Starting a business is quite hard. It will take a lot out of you but if you want to do it, you should at least give it a go as these are the best times yet to start as a young entrepreneur. As students and recent graduates, my partners and I experienced how expensive textbooks had become when you would normally only need those for a short while, so we wondered why not just rent them to others for only the time they need it. Basically, coming up with a business idea can be as straight forward as finding a better approach to an existing problem.
We saw this model was young but working well in the U.S., which reinforced our confidence that it has potential here too. We actually started renting mostly to business students at UTS, and I bet some of you graduating right now were among our very first customers.
Initially, I was not able to work on the business full time since my parents’ divorce had left me to become the sole financial provider of our household. Although I still had to keep my job, I’d try to spend as much of my free time as I could on the business. Thankfully, after about two year later we grew large enough that we were able to secure venture capital to bring everyone on board full time.
For those of us who stuck with the business over the years, from the highs to the lows, we’re now seeing our hard work flourish into a profitable and sustainable business that’s continually capturing market share.
Give back to the community too when you can. For us, although renting a book would help the environment by reducing the number of books printed, it still does contribute to the cutting down of trees so we thought appropriate to introduce a scheme where we’d plant a tree for every book we rented out. Later on, we wanted to share our personal learnings on how to start a business so we partnered with another start-up to provide a scholarship for student entrepreneurs.
University gets you into this rhythm of continually learning, a habit I believe you should still stick to, even if you’re entering the workforce.
Although I haven’t gone on to do post-graduate studies, I often spend time learning and keeping up to date both within and outside my field. In this highly competitive and fast paced world, staying up to date on trends and your area of expertise will keep you on the frontlines amongst your peers.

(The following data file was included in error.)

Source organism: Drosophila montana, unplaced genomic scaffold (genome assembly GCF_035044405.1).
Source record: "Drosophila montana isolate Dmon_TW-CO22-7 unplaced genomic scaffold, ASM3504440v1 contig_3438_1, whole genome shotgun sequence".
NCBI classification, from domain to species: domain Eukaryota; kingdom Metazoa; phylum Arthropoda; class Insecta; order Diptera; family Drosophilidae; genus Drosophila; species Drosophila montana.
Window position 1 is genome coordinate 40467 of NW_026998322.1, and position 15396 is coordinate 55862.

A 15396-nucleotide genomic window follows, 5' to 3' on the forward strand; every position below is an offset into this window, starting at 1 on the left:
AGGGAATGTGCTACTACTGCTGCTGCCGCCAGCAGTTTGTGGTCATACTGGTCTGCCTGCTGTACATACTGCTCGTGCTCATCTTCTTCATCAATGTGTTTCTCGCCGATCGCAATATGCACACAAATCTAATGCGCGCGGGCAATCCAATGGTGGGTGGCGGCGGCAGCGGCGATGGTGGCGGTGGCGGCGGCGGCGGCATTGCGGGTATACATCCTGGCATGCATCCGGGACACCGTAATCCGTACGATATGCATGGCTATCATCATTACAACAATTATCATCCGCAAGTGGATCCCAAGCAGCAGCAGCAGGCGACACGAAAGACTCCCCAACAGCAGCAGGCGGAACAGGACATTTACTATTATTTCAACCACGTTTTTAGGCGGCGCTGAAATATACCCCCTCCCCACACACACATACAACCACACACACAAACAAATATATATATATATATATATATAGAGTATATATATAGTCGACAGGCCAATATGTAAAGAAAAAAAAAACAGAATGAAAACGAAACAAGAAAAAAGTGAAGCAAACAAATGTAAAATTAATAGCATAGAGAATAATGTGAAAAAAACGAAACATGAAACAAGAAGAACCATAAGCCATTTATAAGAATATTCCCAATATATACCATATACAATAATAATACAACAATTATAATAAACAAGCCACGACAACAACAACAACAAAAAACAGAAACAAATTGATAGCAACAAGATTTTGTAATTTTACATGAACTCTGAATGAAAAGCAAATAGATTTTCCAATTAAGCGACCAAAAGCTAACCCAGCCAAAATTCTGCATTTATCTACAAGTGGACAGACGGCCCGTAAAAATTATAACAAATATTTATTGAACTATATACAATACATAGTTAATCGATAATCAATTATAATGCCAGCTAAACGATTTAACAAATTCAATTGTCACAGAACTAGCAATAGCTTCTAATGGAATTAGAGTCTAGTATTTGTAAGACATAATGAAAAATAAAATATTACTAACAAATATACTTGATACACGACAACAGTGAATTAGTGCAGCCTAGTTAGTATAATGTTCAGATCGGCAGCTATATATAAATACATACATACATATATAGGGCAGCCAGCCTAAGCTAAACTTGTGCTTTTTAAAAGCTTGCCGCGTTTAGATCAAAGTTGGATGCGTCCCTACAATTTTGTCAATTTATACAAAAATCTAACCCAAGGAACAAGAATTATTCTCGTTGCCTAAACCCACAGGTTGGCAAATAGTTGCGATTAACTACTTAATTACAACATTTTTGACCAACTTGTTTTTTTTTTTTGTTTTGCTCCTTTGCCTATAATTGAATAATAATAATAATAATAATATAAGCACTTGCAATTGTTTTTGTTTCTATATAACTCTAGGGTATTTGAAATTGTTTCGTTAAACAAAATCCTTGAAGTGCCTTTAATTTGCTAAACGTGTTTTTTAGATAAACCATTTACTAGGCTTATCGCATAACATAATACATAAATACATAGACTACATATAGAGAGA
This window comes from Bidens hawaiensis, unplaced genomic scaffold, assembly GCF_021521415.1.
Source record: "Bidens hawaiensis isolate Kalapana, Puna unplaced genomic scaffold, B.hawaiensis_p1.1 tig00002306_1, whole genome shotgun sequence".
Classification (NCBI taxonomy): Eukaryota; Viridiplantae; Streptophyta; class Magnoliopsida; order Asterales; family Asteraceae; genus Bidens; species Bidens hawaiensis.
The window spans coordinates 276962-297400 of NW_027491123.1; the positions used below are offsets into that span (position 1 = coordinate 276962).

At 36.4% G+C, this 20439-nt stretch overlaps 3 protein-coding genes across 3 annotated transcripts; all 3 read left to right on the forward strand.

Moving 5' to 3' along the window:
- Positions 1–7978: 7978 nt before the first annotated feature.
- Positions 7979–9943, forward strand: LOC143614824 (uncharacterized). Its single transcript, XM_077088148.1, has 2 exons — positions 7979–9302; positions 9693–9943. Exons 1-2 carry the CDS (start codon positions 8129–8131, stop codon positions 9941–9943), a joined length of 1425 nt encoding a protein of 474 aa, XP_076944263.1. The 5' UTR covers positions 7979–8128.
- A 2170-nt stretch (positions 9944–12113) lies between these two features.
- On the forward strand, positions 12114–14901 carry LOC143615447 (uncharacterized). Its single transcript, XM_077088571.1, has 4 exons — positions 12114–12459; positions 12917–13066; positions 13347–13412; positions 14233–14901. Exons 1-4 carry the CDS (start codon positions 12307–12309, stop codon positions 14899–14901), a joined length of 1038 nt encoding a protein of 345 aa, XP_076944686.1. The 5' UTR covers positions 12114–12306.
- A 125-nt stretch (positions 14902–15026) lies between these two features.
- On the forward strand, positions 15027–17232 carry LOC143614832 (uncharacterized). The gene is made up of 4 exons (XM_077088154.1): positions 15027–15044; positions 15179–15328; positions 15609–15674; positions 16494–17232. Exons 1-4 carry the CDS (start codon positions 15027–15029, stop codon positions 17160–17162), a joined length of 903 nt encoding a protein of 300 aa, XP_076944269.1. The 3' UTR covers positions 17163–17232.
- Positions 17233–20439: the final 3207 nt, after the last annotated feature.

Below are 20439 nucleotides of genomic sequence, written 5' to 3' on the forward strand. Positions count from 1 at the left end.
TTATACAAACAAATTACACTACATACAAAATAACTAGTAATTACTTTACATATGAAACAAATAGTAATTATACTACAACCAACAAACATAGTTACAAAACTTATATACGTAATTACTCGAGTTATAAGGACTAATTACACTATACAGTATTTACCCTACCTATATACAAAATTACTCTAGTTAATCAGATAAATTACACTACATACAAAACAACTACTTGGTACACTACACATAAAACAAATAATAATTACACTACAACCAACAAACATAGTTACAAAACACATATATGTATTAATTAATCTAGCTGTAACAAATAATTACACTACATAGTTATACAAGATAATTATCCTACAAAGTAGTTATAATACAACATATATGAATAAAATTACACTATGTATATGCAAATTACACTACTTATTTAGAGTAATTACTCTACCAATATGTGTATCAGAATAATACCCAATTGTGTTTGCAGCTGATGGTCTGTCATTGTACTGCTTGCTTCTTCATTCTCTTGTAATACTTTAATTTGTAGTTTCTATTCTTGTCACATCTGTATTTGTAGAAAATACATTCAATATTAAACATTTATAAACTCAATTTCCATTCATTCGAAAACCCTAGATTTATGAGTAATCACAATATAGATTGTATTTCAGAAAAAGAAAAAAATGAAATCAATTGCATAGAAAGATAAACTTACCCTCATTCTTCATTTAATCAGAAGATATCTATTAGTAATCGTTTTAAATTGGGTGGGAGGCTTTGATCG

Try to find interests outside your field, and spend time on those. Maybe take up a hobby, you never know what could come out of it.
For myself, virtual reality is an area I’ve gained a passion for. I was able to apply it to digital education by creating virtual classrooms where students can do more practical learning, from performing chemical experiments to surgery simulations. If you’ve ever had the chance to try out one of these headsets, you’d see how surreal it feels as if you’re actually right there in a whole new world. The technology is becoming advance enough and affordable that I believe it may not be long now when people will be able to attend a classroom, travel anywhere, work, enjoy a sports match and much more with other people from the comfort of their homes.
Another emerging area I find really fascinating is neuroscience. Although more of a hobby, I’ve been doing some experimenting on allowing people to move around, interact using their hands, even recognize some words through thinking of their sound, by using devices that can read brainwave and muscle signals. While still early on, the developments being done in this field by experts can eventuate to remarkable possibilities, from treating brain diseases, helping people with paralysis regain movement to controlling devices with your mind.
These are just two of many emerging industries that will likely shape our future in ways we can’t even imagine now.
It’s good to gain a different perspective, you don’t need to limit yourself to just what you think you can do.
If there’s been something you want to do, you can start now. If you don’t know yet, be conscious to opportunities as many more will come.
As you embark on the next big journey of your lives remember, you only live once, so do what makes you happy.
Thank you and good luck to you all.